Thinking Anglicans

Bishop Jonathan Frost to be next Dean of York

Press release from Number 10

Queen appoints Dean of York
The Queen has appointed Right Reverend Jonathan Hugh Frost as the Dean of York.

Published 26 November 2018
From: Prime Minister’s Office, 10 Downing Street

The Queen has approved the nomination of the Right Reverend Jonathan Hugh Frost, BD, MTh, DUniv, FRSA, Suffragan Bishop of Southampton, in Winchester Diocese, to be appointed to the Deanery of the Cathedral Church of Saint Peter, York, on the elevation of the Very Reverend Vivienne Frances Faull, MA, as Bishop of Bristol, on 25 June 2018.

There are more details on the York diocesan website.

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Rosie HawleyTim ChestertonFr John Emlyn Harris-WhiteKateCharles K Recent comment authors
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Simon Kershaw
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So the dean left to become a bishop, and a bishop comes to be the new dean.

Rowland Wateridge
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Rowland Wateridge

There have been other bishop Deans, including the present Dean of Windsor who, as Dean, retains his bishop’s style “The Right Reverend”. Presumably that will also happen at York.

Richard
Guest
Richard

Of course he retains the style of a bishop. He is still a bishop. There is some overlapping of styles, but Rev and Rt Rev are tied to Order of ordination. Very Rev and Most Rev are variations tied to jurisdiction and courtesy/tradition.

Simon Kershaw
Admin

Rowland — yes indeed. I was just rather whimsically noticing the symmetry of the situation: dean becomes bishop, bishop becomes dean. The asymmetry is that the bishop-become-dean remains a bishop, whereas the dean-become-bishop doesn’t remain a dean.

Ben
Guest
Ben

Here’s the Archbishop’s introduction of Jonathan Frost – & his speech of introduction & thanks – in the Minster nave this morning. (Video from the York Minster You Tube Channel) https://www.youtube.com/watch?v=UnfcUxn5LiM&feature=youtu.be

Will Richards
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Will Richards

They seem to be getting these Decanal appointments right, at long last. No sign of an MBA in Jonathan Frost’s post-nominals, which is to be welcomed. But York can be relieved that their new Dean comes with intelligence, humanity, and emotional literacy. Let’s hope that there is a similarly appropriate appointment to the Deanery of Canterbury when it falls vacant – and Westminster, too.

Fr John Emlyn Harris-White
Guest
Fr John Emlyn Harris-White

It is certainly a positive gain for York Minster, and for the diocese, and beyond.

Fr John Emlyn

mark ward
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mark ward

He’s an absolute star, we will miss him massively in the southern part of the Diocese of Winchester. he will be a huge gain.

Christopher
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Christopher

Intrigued that someone who is obviously a high-flyer, and went to the “right” theological college, and would surely become a diocesan in time, should take this post. Does he realise that a major bishopric would be a poisoned chalice??

Tim Chesterton
Guest

Here in western Canada I have personally known at least two bishops – Gary Woolsey and Roland Wood – who have resigned and gone back into parish ministry. Both of them had excellent post-episcopal ministries. Roland became the cathedral dean in Peace River, northern Alberta (Diocese of Athabasca), and he told me once that he loved wandering over to the synod office, listening to the phones ring and knowing that he didn’t have to do anything about them!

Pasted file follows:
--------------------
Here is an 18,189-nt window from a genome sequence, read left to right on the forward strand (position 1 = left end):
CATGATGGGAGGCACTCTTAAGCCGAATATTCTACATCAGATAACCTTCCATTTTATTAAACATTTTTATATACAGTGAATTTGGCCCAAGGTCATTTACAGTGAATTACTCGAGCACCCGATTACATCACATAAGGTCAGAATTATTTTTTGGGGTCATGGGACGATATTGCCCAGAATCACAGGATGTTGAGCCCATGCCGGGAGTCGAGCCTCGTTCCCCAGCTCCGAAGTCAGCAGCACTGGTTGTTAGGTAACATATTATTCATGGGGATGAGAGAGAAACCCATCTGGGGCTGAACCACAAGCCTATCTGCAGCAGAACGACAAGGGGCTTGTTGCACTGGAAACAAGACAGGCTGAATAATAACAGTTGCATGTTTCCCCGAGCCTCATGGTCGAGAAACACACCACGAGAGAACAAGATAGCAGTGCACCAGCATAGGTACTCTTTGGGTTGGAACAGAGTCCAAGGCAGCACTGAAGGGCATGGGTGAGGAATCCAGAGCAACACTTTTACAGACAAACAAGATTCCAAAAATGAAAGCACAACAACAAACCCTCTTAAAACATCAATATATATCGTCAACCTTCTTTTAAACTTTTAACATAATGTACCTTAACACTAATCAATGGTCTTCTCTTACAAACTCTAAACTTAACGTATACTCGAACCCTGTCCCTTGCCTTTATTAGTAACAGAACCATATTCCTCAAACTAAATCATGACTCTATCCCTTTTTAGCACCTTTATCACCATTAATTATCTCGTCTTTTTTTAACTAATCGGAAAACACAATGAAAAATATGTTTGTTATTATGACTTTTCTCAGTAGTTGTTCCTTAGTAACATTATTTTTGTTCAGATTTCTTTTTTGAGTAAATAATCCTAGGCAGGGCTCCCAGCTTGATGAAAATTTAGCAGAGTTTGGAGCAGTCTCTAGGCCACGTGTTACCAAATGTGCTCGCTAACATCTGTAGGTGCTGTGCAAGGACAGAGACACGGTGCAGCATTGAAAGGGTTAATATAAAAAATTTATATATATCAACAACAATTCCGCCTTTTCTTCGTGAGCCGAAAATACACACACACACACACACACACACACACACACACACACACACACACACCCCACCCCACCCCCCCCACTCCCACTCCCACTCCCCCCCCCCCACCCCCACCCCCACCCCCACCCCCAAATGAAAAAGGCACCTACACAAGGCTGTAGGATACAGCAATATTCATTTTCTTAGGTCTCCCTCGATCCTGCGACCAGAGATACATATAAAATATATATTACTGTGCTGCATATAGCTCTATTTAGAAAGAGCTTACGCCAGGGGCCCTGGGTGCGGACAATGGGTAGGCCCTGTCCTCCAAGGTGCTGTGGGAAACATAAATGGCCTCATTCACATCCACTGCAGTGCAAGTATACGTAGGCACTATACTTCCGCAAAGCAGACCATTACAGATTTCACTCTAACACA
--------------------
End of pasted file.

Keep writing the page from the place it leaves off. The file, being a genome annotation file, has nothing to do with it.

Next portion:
Father David
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Father David

Nor is this episcopal move back to parish ministry unknown here in England. Most recently the Bishop of Shrewsbury – Mark Rylands has become Team Rector of the Ashburton and Moorland Team Ministry in the diocese of Exeter. Even Archbishops have been known to answer a similar call – David Hope resigned as Archbishop of York in order to minister as parish priest at Ilkley (baht at) and no less a personage than Geoffrey Fisher when he retired from the exalted position of Archbishop of Canterbury became an Honorary rural curate at Trent near Sherborne.

Edward Prebble
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Edward Prebble

Becoming Dean of York didn’t prevent the last incumbent from becoming a Diocesan Bishop. After 5 years at York Minster, he would have rare qualifications for a major diocese.

Charles K
Guest
Charles K

Call me old fashioned – but maybe this is his vocation. The place where God has called him to minister. End of. It isnt always about speculating about the next big appointment or where someone might go next. Can’t we leave career speculation to the Holy Spirit?
Oh, and for the record, I know Bishop Jonathan and he is an outstanding pastor and minister; and his gifts will flourish in this wonderful new setting perhaps more than they have been allowed to where he currently is.

Kate
Guest
Kate

I agree with you Charles.

Tim Chesterton
Guest

That’s great to hear, Charles. Personally I can’t imagine enjoying any other job in the church as much as I enjoy the job of parish priest.

Fr John Emlyn Harris-White
Guest
Fr John Emlyn Harris-White

Thank you Charles k for your wise words. I have always seen the priesthood, and episcopal orders as a vocation, lead by the Holy Spirit, not a secular ordering .

Fr John Emlyn

Rosie Hawley
Guest
Rosie Hawley

Congratulations Jonathan am watching this space – nice to see you are still wearing the episcopal ring!